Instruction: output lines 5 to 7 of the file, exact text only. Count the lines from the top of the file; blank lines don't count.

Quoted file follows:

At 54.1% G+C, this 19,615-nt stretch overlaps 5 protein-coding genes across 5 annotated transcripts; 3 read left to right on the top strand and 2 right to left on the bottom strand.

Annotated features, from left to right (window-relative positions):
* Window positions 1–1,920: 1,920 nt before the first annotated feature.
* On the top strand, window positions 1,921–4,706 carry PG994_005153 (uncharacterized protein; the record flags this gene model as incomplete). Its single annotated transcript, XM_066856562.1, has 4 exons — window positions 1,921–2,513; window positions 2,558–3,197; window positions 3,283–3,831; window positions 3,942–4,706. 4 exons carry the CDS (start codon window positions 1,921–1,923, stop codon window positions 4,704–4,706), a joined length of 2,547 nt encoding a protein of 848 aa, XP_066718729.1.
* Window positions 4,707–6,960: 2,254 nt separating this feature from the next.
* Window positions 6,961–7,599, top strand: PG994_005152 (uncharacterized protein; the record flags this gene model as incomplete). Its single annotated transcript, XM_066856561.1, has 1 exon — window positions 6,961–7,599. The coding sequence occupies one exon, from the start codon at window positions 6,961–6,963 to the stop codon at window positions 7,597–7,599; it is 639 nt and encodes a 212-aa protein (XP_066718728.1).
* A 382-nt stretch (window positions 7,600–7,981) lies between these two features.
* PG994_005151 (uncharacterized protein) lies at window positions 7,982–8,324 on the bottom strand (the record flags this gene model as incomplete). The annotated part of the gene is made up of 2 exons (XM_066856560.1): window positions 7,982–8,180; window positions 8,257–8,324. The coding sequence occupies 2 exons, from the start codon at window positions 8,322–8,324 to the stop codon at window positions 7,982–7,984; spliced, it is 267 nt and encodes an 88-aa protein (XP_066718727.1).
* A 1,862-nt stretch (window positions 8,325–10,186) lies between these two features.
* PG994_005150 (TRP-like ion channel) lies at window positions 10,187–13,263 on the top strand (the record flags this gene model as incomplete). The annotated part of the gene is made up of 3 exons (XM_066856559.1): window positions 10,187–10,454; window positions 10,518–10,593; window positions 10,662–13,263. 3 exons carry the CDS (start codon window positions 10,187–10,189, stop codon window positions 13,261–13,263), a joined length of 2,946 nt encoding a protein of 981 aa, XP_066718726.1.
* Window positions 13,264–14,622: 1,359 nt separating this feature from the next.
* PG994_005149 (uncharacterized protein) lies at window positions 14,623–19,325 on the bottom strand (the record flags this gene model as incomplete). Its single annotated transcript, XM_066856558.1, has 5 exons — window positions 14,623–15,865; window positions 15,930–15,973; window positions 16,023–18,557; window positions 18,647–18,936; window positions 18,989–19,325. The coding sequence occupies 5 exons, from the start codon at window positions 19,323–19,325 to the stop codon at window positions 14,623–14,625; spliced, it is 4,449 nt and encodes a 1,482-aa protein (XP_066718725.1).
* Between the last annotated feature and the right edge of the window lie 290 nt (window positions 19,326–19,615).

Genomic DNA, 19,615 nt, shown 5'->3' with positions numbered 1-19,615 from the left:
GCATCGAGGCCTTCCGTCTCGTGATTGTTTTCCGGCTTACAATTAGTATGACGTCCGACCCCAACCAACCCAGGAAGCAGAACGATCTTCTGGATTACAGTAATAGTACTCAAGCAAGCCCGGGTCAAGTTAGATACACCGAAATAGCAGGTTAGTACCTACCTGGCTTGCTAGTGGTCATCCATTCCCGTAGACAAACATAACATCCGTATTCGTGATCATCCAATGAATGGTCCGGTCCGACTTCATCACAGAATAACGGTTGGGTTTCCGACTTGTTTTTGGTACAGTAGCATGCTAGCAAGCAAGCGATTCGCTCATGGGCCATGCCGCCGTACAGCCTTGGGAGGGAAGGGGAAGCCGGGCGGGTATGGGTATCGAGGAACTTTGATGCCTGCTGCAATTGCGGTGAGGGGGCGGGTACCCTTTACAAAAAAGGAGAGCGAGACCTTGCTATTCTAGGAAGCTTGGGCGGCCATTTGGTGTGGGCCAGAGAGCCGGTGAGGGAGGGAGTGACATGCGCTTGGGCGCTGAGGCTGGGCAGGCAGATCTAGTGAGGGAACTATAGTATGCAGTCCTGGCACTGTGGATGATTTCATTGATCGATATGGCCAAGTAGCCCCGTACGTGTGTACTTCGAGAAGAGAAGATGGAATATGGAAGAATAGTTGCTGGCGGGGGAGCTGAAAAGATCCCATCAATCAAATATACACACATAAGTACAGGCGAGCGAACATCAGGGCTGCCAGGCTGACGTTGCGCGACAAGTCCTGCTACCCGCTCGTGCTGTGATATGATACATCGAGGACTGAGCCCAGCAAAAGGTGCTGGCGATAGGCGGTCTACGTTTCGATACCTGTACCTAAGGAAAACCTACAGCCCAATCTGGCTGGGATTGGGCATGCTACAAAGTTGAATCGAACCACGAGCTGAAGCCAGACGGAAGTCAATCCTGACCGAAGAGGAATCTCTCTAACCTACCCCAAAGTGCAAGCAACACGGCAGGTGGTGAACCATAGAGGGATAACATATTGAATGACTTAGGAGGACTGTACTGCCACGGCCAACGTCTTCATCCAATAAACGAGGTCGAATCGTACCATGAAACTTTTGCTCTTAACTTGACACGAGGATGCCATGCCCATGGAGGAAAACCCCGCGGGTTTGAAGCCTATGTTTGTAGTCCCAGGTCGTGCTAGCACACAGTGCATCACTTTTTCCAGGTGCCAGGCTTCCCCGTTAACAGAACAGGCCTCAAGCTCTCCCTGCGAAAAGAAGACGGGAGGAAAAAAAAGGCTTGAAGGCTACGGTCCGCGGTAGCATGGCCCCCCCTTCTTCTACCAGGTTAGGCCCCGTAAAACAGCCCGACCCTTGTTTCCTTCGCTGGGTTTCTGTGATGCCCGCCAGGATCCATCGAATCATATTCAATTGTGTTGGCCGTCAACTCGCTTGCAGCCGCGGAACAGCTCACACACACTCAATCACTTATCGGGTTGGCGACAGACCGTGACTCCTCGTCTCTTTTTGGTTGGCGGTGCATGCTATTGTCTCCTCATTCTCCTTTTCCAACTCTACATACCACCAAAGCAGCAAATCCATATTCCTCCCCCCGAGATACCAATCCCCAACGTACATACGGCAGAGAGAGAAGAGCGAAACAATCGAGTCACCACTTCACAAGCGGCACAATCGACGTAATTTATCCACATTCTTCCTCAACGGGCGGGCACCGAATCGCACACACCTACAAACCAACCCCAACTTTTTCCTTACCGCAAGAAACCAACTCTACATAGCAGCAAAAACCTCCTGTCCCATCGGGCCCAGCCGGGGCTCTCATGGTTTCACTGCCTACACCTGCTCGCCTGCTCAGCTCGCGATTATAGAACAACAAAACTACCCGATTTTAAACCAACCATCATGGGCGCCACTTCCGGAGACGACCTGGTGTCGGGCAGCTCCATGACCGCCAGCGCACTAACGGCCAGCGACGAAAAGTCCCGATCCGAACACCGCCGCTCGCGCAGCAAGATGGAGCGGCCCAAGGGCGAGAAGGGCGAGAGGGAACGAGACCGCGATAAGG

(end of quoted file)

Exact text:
* Window positions 4,707–6,960: 2,254 nt separating this feature from the next.
* Window positions 6,961–7,599, top strand: PG994_005152 (uncharacterized protein; the record flags this gene model as incomplete). Its single annotated transcript, XM_066856561.1, has 1 exon — window positions 6,961–7,599. The coding sequence occupies one exon, from the start codon at window positions 6,961–6,963 to the stop codon at window positions 7,597–7,599; it is 639 nt and encodes a 212-aa protein (XP_066718728.1).
* A 382-nt stretch (window positions 7,600–7,981) lies between these two features.